SINGAPORE (Reuters) - The U.S. military will devote more air power, ground troops and high-tech weaponry to the Asia-Pacific region as it moves ahead with a strategic rebalance, the U.S. defense chief said on Saturday in a speech that accused China of cyber incursions.
In remarks laying out his vision for regional security, Defense Secretary Chuck Hagel assured allies and partners at the annual Shangri-La Security Dialogue in Singapore that the United States was fully able to continue its strategic pivot to the region despite budget constraints at home.
“It would be unwise and short-sighted to conclude ... that our commitment to the rebalance cannot be sustained,” he said in prepared remarks, noting the United States represented 40 percent of global defense spending even under the “most extreme budget scenarios.”
Hagel sketched out some of the region’s thorniest security issues, including North Korea’s effort to develop nuclear weapons and missiles, competing territorial claims in the seas around China and disruptive activity in space and cyberspace.
While noting U.S. concerns about cyber intrusions linked to the Chinese government and military, Hagel underscored his belief that resolving many regional security issues would require closer cooperation between Washington and Beijing.
“Building a positive and constructive relationship with China is ... an essential part of America’s rebalance to Asia,” he said. “While the U.S. and China will have our differences ... the key is for those differences to be addressed on the basis of a continuous and respectful dialogue.”
On Friday, Hagel said cyber threats posed a “quiet, stealthy, insidious” danger to the United States and other nations, and called for “rules of the road” to guide behavior and avoid conflict on global computer networks.
In questions and answers after Hagel’s speech, Chinese Major General Yao Yunzhu, an expert on U.S.-China defense relations, asked the Pentagon chief what the United States could do to reassure China it really wants a positive relationship when it is focusing so many military resources on the region.
“That’s really the whole point behind closer military-to-military relationships,” Hagel said. “We don’t want miscalculations and misunderstandings and misinterpretations. And the only way you do that is you talk to each other, you have to be direct with each other ... And I think we’re on track with that.”
Hagel outlined numerous military contacts between the two countries over the past year and said the United States encouraged the responsible rise of China and other powers because they would have a vested stake in regional stability.
The speech to the Asian security summit was Hagel’s first as defense secretary. But as a U.S. senator he was an early supporter of the event, led the U.S. congressional delegation to the inaugural session and has addressed the group several times.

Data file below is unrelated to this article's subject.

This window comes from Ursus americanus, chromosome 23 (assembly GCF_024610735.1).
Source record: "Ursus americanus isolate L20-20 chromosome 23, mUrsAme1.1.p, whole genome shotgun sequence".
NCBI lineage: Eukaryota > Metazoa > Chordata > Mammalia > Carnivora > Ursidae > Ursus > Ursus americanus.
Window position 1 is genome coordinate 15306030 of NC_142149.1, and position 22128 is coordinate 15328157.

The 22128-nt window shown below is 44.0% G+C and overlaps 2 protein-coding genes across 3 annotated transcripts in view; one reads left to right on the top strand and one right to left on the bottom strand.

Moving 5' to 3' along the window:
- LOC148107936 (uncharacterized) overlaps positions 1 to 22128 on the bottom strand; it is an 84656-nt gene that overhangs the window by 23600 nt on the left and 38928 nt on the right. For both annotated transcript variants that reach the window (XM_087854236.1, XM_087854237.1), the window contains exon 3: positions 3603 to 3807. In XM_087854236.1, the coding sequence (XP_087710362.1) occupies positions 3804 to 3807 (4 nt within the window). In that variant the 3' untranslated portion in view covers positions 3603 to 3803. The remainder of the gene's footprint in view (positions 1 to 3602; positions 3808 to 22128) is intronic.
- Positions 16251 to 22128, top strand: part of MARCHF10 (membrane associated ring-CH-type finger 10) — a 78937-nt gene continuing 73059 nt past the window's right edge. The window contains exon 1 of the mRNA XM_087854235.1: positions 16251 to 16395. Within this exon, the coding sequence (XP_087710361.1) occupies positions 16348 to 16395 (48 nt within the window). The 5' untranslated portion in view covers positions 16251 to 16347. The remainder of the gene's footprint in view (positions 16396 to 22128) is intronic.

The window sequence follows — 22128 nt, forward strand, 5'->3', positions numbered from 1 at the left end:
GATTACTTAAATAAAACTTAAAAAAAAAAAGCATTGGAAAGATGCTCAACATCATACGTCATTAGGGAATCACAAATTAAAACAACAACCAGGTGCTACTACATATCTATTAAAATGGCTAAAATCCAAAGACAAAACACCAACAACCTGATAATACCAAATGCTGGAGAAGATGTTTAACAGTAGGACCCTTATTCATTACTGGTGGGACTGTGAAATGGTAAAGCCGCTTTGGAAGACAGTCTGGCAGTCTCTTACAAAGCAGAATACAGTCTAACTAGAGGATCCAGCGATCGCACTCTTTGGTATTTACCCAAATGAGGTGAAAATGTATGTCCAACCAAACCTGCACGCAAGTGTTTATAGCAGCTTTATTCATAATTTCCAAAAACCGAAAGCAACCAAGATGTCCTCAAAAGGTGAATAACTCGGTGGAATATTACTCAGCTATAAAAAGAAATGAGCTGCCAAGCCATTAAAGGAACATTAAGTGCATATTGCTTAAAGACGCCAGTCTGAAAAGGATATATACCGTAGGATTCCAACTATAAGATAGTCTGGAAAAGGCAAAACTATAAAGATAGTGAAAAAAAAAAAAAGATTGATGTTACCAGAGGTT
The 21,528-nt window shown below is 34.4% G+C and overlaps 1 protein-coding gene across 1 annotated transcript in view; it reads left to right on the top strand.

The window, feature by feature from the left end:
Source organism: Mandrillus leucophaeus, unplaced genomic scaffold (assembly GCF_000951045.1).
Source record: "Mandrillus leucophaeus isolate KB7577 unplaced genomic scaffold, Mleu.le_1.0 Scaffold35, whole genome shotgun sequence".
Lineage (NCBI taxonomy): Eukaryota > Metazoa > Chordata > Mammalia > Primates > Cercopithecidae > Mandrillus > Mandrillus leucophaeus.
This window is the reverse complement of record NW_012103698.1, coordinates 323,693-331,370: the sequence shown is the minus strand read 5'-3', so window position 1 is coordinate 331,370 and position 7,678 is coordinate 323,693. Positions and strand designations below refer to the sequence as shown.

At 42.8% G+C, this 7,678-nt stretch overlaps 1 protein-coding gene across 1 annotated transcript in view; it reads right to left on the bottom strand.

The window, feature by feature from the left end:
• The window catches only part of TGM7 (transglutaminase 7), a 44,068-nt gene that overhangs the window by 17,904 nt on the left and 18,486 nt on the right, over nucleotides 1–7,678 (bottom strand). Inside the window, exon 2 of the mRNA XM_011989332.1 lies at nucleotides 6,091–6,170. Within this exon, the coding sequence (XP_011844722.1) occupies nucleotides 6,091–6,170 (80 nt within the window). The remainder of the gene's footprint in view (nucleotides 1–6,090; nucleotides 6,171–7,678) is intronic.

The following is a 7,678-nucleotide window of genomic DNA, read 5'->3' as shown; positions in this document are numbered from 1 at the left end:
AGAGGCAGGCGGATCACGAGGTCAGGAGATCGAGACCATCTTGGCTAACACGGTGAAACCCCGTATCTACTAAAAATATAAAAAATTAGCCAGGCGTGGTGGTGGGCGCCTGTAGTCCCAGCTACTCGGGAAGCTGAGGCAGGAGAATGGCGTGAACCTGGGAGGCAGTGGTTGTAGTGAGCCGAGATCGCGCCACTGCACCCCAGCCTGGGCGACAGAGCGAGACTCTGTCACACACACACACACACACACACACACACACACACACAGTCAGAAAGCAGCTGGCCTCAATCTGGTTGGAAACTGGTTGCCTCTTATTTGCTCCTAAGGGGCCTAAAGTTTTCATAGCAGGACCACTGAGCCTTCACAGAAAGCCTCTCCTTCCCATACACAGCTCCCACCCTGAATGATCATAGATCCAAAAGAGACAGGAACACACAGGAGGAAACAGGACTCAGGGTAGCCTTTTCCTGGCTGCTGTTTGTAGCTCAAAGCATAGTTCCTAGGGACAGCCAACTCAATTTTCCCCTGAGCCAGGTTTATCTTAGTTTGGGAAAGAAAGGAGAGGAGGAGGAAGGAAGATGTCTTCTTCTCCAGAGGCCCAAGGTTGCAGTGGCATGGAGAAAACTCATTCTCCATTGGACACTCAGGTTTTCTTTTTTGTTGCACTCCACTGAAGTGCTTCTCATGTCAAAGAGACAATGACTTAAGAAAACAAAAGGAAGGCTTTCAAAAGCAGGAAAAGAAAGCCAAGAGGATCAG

Hagel emphasized U.S. efforts to deepen ties with allies and partners in the region through both bilateral and multilateral engagement. He announced he was inviting defense ministers from the ASEAN grouping of nations to a first-ever U.S.-hosted meeting in Hawaii next year.
“Relationships, trust and confidence are what matter most ... in the region,” Hagel said.
The U.S. defense chief used the speech to underscore his long experience with Asia - from his military service in Vietnam, to business travels in China as a cell phone executive to later visits to the region as a U.S. senator.
“What I took away from all these experiences was a firm belief that the arc of the 21st century would be shaped by events here in Asia,” Hagel said, adding that was clear the United States would need to rebalance its resources toward the region once it ended its wars in Iraq and Afghanistan.
Hagel’s predecessor, Leon Panetta, told the Shangri-La gathering last year that the United States would commit 60 percent of its naval forces to the Asia-Pacific by 2020, a shift of about eight ships from the current deployment.
Building on that, Hagel told the conference the U.S. Air Force would commit 60 percent of its overseas-based aircraft and airmen to the region - about the same level as now - while U.S. Army troops and Marines would resume their Asia-Pacific roles as they draw down following the wars in Iraq and Afghanistan.
Hagel said in the future the Pentagon would “prioritize deployments” of its most advanced weapons systems to the Pacific, including the radar-evading F-22 Raptor jet fighter, the stealth F-35 Joint Strike Fighter and the Virginia-class fast attack submarine.
He indicated the region could soon see other advanced systems as well, noting the Navy planned to deploy a directed energy laser weapon on the USS Ponce next year and last month successfully launched an experimental jet drone from an aircraft carrier for the first time.
“Combined with new concepts, doctrine and plans that integrate these new technologies and other game-changing capabilities, we will ensure freedom of action throughout the region well into the future,” Hagel said.
Reporting By David Alexander; Editing by Michael Perry